The United States has said the "limited" NMD would be designed onlyto shoot down small numbers of missiles from potential foes and that itcould not neutralize Russian and Chinese nuclear arsenals.

The Republican-controlled U.S. Congress is pressing the White Houseto deploy NMD as soon as technologically feasible, but criticism is mountingin Washington against the speed with which the Clinton administration andDefense Department are moving with unproved technology.

Experts said the system is not capable of discerning real warheads fromdecoys that would be fired to fool defenses. They say that even if Friday'stest is successful the carefully controlled conditions will not prove anything.

Former Defense Secretary William Perry and others urged Clinton to leavea decision on missile defense to his successor, who will be elected inNovember.

Clinton is expected to decide by November whether to issue contractsfor pouring concrete on Shemya Island off Alaska, where a new X-Band radarguidance system for the first phase of NMD would be built. Anti-missileweapons would be based elsewhere in Alaska.

Pentagon officials argue that because of extremely harsh winter conditionson the island, barges must begin ferrying equipment there next spring ifthe radar is to be completed by 2005.

Washington's NATO allies and other countries in Europe fear not onlythat Russia would will begin scrapping nuclear arms reduction treatiesif the United States goes ahead, but that any such unilateral decisionby Clinton or his successor might relegate them to a second-class levelof security.

Critics also charge that the the perceived threat from states such asNorth Korea or Iran is exaggerated and, if anything, will diminish in comingyears.
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China Slams U.S. Missile Shield Before Talks
        July 6, 2000
        (for personal use only)

China thundered its opposition to a U.S. missile defence plan for Asiaon Thursday, saying it could be used to protect Taiwan in what would amountto "blatant interference" in Beijing's affairs.

Prime Minister Zhu Rongji took aim at two U.S. anti-ballistic missileschemes -- the domestic National Missile Defence (NMD) shield and the TheatreMissile Defence (TMD) for its allies and troops in Asia.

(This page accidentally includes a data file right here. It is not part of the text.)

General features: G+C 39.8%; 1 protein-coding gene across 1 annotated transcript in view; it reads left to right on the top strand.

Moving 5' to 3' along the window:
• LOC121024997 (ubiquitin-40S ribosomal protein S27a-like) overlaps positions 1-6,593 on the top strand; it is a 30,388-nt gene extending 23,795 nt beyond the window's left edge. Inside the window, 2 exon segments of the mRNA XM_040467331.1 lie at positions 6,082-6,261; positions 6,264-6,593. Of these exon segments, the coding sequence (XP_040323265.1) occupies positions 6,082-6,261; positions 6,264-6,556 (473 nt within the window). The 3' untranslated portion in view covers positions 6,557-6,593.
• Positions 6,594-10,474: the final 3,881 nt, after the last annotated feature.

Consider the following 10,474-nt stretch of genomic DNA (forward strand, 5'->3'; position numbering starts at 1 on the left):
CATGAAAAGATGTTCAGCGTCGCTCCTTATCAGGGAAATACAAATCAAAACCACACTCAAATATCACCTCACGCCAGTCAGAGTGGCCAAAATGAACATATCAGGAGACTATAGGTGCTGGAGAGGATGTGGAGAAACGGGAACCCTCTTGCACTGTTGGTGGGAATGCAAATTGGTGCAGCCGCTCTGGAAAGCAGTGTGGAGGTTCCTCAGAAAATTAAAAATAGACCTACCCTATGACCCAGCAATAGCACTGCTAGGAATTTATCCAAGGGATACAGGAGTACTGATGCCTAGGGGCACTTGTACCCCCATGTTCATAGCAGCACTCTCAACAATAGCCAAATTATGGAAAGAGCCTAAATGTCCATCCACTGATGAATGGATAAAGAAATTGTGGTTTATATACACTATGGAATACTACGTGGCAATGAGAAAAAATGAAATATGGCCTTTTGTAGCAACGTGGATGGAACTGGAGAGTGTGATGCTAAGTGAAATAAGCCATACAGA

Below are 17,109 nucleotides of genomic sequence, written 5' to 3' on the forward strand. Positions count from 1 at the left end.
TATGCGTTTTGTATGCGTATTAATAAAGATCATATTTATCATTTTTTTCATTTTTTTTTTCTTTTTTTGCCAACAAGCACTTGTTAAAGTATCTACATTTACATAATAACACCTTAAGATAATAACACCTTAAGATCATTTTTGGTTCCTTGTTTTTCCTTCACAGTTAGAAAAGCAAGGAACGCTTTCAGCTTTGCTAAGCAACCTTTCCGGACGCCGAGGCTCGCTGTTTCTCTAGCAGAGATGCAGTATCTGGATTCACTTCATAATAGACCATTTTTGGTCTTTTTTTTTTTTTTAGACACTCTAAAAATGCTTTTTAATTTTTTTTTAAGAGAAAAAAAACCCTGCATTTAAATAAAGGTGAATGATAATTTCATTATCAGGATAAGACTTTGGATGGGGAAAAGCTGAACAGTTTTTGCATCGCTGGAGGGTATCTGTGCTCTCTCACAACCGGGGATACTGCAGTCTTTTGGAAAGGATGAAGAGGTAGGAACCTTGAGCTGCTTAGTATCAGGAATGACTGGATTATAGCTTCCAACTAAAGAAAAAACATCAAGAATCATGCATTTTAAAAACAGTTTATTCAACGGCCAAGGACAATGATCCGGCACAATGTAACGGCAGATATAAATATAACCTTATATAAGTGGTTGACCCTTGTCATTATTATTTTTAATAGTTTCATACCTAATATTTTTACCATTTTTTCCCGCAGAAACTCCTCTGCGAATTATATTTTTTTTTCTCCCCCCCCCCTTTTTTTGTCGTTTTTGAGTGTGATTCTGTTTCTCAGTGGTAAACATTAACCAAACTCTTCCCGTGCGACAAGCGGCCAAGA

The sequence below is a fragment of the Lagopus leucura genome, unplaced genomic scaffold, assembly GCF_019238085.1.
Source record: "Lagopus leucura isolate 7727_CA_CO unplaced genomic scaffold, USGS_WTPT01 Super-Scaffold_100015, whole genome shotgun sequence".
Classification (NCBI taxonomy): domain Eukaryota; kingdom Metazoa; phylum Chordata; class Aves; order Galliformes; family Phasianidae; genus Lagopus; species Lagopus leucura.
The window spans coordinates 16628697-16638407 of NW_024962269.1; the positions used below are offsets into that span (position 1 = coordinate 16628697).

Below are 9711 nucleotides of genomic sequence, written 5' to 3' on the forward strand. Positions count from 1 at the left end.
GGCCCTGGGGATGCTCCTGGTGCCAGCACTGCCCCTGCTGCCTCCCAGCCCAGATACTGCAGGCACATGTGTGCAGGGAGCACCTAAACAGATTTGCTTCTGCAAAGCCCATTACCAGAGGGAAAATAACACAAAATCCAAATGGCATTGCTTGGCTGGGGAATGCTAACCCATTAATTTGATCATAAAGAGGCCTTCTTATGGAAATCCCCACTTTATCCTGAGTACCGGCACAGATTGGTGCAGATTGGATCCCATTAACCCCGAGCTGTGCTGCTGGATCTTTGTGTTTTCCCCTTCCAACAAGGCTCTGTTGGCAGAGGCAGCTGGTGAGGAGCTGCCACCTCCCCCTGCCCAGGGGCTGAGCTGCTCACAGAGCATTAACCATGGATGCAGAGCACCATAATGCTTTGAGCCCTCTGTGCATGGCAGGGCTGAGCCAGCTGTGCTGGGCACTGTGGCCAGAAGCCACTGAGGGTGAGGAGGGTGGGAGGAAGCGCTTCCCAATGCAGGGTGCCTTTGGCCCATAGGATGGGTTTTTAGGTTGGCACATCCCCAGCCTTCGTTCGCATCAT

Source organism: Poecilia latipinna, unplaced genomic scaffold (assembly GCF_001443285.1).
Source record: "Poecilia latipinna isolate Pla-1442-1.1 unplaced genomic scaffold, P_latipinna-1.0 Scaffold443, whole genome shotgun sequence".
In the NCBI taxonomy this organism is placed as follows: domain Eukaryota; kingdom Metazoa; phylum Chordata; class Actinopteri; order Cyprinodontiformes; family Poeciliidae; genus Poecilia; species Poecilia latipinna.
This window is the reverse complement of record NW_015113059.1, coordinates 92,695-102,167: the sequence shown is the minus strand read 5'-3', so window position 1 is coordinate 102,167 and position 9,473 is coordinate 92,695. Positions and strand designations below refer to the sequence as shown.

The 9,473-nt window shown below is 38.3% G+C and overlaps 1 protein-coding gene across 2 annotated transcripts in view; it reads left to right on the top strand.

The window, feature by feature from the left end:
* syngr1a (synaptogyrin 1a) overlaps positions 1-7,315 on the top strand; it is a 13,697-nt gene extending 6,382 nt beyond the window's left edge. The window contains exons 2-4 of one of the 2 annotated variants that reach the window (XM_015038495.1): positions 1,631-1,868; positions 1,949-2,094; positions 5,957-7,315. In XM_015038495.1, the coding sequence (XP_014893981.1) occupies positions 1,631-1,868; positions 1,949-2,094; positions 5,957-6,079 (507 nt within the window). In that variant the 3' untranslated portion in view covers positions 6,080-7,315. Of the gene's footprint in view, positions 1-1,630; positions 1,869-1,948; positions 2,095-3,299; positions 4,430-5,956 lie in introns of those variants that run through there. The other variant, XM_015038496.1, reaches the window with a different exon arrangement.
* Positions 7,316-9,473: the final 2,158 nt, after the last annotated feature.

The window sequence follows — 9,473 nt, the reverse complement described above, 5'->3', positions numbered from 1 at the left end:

"China is categorically opposed to the TMD (Theatre Missile Defence)system," Zhu told a news conference in Rome during a tour of European states.

"The system would aim to put Taiwan in a sphere of protection. Thiswould be blatant interference in Chinese affairs," he said, speaking throughan interpreter after talks with Italian premier Giuliano Amato.

Zhu said he and Amato had discussed both schemes.

"As Prime Minister Amato said, we have assumed common positions on NMDand TMD," Zhu said.

Earlier in Beijing, where an American delegation arrived to resume armscontrol talks after a year's hiatus, Chinese Foreign Ministry spokesmanSun Yuxi said the U.S. plan would be a step in the wrong direction.

"America's NMD plan goes against the trend of the times, harms internationaldisarmament and arms control efforts and will have a negative impact onthe global strategic balance," Sun said.

"U.S. plans to study a TMD system for its military allies will greatlyincrease the defence needs of other countries and harm peace and stabilityin the Asia-Pacific region," he said.


The Chinese remarks came on the eve of July 7-8 talks in Beijing betweena U.S. delegation headed by President Bill Clinton's senior arms controladviser John Holum and Chinese officials headed by Vice Foreign MinisterWang Guangya.

Holum arrived in Beijing on Thursday but made no comment to reporters.

Amato said Italy was concerned some states could perceive military spendingon TMD as a threat, but praised the United States for the sensitivity withwhich it had mooted the plan.

"We spoke, with convergent points of view, about the question of TMD,the so-called stellar shield, and the worry that could arise if it wereseen as a threat rather than an instrument of defence," Amato said.

"We both recognised, with pleasure, the prudence with which the UnitedStates, aware of this risk, is managing its project."

China fears the TMD, intended to defend U.S. troops and Asian alliesagainst perceived missile threats from North Korea, will be used to shelterTaiwan and embolden resistance there against Beijing's determination tobring it back into the fold.

U.S. officials have said Holum's team aims to improve relations overallwhile deepening the bilateral arms control and non-proliferation dialogue.

China suspended the dialogue on non-proliferation and human rights,as well as military-to military contacts, following NATO's bombing of theChinese embassy in Belgrade in May 1999.

Military contacts were resumed in January with the visit of a top Chinesegeneral to the United States and the return to normality will be completednext week when Defence Secretary William Cohen travels to Beijing.

Holum will be accompanied by three assistant secretaries of state --Avis Bohlen, responsible for arms control, Robert Einhorn, who covers non-proliferationand Eric Newsom of the bureau of political-military affairs.

White House Senior Director for Non-Proliferation Gary Samore and DeputyAssistant Secretary Darryl Johnson, Pentagon representatives and otherstaff will also join the group.

The delegation will also travel to Singapore and Japan.